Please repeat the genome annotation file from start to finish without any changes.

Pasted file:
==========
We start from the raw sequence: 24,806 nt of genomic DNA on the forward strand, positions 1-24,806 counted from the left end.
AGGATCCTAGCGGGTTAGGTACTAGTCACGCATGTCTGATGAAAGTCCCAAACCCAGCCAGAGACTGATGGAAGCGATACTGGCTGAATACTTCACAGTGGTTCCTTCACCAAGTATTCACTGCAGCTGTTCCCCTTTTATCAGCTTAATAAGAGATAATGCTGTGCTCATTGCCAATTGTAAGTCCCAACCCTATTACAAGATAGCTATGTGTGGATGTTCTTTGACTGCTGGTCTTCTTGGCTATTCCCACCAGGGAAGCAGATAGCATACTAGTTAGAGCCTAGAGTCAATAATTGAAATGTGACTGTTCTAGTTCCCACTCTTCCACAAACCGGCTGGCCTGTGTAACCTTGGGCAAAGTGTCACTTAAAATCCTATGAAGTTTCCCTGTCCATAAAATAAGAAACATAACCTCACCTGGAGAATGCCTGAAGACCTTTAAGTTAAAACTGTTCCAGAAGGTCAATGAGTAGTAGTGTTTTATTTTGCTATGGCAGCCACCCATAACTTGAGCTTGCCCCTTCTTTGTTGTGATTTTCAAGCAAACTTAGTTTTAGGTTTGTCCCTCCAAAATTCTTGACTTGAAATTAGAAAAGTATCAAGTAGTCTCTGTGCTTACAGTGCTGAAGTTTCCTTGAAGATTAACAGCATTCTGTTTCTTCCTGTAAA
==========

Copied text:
We start from the raw sequence: 24,806 nt of genomic DNA on the forward strand, positions 1-24,806 counted from the left end.
AGGATCCTAGCGGGTTAGGTACTAGTCACGCATGTCTGATGAAAGTCCCAAACCCAGCCAGAGACTGATGGAAGCGATACTGGCTGAATACTTCACAGTGGTTCCTTCACCAAGTATTCACTGCAGCTGTTCCCCTTTTATCAGCTTAATAAGAGATAATGCTGTGCTCATTGCCAATTGTAAGTCCCAACCCTATTACAAGATAGCTATGTGTGGATGTTCTTTGACTGCTGGTCTTCTTGGCTATTCCCACCAGGGAAGCAGATAGCATACTAGTTAGAGCCTAGAGTCAATAATTGAAATGTGACTGTTCTAGTTCCCACTCTTCCACAAACCGGCTGGCCTGTGTAACCTTGGGCAAAGTGTCACTTAAAATCCTATGAAGTTTCCCTGTCCATAAAATAAGAAACATAACCTCACCTGGAGAATGCCTGAAGACCTTTAAGTTAAAACTGTTCCAGAAGGTCAATGAGTAGTAGTGTTTTATTTTGCTATGGCAGCCACCCATAACTTGAGCTTGCCCCTTCTTTGTTGTGATTTTCAAGCAAACTTAGTTTTAGGTTTGTCCCTCCAAAATTCTTGACTTGAAATTAGAAAAGTATCAAGTAGTCTCTGTGCTTACAGTGCTGAAGTTTCCTTGAAGATTAACAGCATTCTGTTTCTTCCTGTAAA